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President Najib accused Pakistan on Saturday of massing troops along the border in preparation for an invasion and eventual annexation of Afghanistan.

The government also released 20 imprisoned Iranians to improve relations with its western neighbor, but an Iranian diplomat said his country will not be satisfied until Moslem guerrillas win the civil war.In a nationally broadcast speech, Najib said his government had received information Pakistan planned first to attack Jalalabad, about 80 miles east of Kabul and 50 miles west of the Pakistan border.

"Militarist and reactionary parties envisage swallowing our country and turning it into a fifth province of Pakistan," the president said. Pakistan has allowed Moslem guerrillas fighting Najib's Soviet-backed government to operate from Pakistan.

Pakistan, the United States and Iran have supported the guerrillas, who began fighting in 1978 after the communists took power in a coup. In 1979, the Soviets sent troops into Afghanistan to prop up the pro-Marxist government.

Under a U.N.-mediated accord, all Soviet troops must be withdrawn by Wednesday. Radio Moscow reported Saturday the last motorized army unit was within 125 miles of the Soviet border.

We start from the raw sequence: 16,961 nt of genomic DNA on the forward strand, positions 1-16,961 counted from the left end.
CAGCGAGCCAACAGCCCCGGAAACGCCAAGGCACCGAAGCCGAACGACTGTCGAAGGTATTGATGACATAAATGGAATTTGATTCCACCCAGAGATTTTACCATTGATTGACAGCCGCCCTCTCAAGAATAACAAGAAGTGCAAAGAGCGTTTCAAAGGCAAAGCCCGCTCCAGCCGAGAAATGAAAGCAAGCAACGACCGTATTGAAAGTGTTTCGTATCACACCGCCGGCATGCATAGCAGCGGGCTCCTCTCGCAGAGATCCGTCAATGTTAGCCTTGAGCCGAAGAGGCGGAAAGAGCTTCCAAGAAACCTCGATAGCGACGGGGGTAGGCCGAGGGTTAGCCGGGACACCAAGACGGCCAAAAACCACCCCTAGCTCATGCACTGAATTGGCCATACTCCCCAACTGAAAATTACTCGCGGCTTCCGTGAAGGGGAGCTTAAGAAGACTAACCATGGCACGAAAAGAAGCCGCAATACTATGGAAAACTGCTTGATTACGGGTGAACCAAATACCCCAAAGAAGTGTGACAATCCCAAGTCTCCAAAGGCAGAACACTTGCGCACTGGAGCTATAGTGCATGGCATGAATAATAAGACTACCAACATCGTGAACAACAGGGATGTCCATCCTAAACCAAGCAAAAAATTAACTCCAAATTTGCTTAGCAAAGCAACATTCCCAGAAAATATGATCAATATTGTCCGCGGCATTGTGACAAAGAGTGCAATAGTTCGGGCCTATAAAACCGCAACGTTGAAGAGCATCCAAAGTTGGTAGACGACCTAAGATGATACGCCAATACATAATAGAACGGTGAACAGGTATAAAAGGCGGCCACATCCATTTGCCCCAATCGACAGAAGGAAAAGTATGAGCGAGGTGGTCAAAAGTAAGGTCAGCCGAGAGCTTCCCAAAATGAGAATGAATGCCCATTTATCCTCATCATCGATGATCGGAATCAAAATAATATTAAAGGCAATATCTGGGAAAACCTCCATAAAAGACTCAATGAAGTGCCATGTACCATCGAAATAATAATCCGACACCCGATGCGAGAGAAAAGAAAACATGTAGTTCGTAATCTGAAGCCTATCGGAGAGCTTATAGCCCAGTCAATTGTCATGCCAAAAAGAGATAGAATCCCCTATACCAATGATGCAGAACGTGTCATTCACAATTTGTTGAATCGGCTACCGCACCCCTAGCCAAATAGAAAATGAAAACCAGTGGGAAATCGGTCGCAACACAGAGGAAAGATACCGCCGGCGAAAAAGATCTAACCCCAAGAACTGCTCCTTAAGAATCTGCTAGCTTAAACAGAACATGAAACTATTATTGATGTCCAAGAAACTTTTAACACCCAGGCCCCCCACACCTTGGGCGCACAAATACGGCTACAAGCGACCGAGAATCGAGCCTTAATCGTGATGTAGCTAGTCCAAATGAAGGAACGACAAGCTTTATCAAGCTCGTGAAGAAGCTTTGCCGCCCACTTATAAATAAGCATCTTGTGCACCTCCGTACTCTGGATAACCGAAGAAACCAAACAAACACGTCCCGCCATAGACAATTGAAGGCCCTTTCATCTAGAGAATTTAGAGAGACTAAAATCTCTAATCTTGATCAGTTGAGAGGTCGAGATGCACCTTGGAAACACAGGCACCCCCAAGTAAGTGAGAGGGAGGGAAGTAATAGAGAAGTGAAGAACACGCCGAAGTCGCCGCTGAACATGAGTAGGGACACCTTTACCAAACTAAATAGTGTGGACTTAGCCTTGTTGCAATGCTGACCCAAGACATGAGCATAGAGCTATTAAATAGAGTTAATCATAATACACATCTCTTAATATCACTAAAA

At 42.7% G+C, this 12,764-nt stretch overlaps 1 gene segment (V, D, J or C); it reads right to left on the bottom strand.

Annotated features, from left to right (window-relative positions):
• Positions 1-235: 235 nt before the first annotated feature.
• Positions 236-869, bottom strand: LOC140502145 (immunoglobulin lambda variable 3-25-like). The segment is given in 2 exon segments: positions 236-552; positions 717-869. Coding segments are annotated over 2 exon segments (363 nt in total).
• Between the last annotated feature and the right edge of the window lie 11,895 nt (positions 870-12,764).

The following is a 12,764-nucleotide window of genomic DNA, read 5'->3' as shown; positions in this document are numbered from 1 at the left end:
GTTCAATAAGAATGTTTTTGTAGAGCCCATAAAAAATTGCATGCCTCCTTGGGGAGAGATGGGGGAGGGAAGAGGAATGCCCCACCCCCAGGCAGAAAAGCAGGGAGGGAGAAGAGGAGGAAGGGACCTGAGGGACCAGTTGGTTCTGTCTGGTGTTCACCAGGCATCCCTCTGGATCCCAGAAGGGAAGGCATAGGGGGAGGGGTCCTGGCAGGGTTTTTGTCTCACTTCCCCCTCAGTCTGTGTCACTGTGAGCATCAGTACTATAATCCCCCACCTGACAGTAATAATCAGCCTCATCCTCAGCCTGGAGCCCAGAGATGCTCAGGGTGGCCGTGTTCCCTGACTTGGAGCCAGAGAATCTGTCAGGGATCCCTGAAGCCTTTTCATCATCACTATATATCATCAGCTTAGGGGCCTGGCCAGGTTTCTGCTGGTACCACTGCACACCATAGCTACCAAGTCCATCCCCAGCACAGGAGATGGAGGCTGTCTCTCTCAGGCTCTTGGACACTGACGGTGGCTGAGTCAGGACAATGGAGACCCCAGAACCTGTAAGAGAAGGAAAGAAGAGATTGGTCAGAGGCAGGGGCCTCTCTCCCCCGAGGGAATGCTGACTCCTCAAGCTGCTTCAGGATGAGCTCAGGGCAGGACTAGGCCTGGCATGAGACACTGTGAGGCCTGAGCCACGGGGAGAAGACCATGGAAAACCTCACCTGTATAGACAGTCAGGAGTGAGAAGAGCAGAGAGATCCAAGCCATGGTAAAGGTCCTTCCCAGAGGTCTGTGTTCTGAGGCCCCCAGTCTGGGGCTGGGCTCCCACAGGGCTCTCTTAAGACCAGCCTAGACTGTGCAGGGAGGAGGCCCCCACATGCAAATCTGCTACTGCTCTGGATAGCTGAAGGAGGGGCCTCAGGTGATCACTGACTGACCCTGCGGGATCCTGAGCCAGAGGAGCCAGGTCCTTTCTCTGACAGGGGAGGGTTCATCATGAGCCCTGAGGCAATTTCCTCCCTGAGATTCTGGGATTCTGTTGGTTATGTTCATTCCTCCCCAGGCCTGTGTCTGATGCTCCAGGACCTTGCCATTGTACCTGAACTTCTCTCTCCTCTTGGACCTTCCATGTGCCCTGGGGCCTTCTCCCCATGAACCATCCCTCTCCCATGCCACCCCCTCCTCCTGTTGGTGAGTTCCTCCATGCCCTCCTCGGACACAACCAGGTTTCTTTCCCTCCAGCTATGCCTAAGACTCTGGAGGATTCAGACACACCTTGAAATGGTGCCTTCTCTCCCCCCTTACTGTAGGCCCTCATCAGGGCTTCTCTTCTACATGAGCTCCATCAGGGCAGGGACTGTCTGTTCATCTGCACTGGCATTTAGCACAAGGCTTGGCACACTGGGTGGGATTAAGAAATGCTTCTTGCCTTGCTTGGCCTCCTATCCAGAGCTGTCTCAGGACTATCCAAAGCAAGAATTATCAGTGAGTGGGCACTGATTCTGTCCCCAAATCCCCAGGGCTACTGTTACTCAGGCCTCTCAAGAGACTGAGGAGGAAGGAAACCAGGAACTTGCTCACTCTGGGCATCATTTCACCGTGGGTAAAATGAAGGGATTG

Afghan Foreign Ministry spokesman Mohammad Nabi Manai said 20 Iranian prisoners were freed to commemorate the 10th anniversary of the Iranian.

The prisoners appeared to be in good health, but many showed reporters scars and missing teeth and said they had been repeatedly beaten and tortured.

With the withdrawal deadline approaching, Najib exhorted the Afghan people to protect their nation's sovereignty. "Say in one voice: `Country or death,' " he said.

In Islamabad, Pakistan, there appeared to be no end to the dispute among guerrilla factions over the composition of a provisional Islamic government they want to form. At issue is how power would be shared by the seven insurgent groups in Pakistan and the eight in Iran.

Radio Moscow said patrols along the Salang Highway, the main route between Kabul and the Soviet border, were being discontinued.

According to the report, the last motorized Soviet unit traveled through a mountain pass on the Salang Highway. It did not say how many troops or what kind of equipment were in the unit.

The report also said a "small group" of soldiers will remain in Kabul, the Afghan capital, to guard the airport until the Soviets complete a massive food airlift. Col. Pavel Vinokunov said the airlift will continue until Monday and his men will depart then.

Six hundred trucks bearing vital food and fuel for the capital rolled into Kabul Saturday. The trucks completed the four-day trek from the Soviet border shortly after a convoy of Soviet troops crossed through the Salang mountain pass heading in the opposite direction.

Col. Gen. Mikhail Moiseyev, the military chief of staff, has said the last Soviet soldier will leave Afghanistan on Tuesday. Soviet officials have said the Red Army contingent in Afghanistan numbered 115,000 before the pullout began May 15 and that half had left by Aug. 15.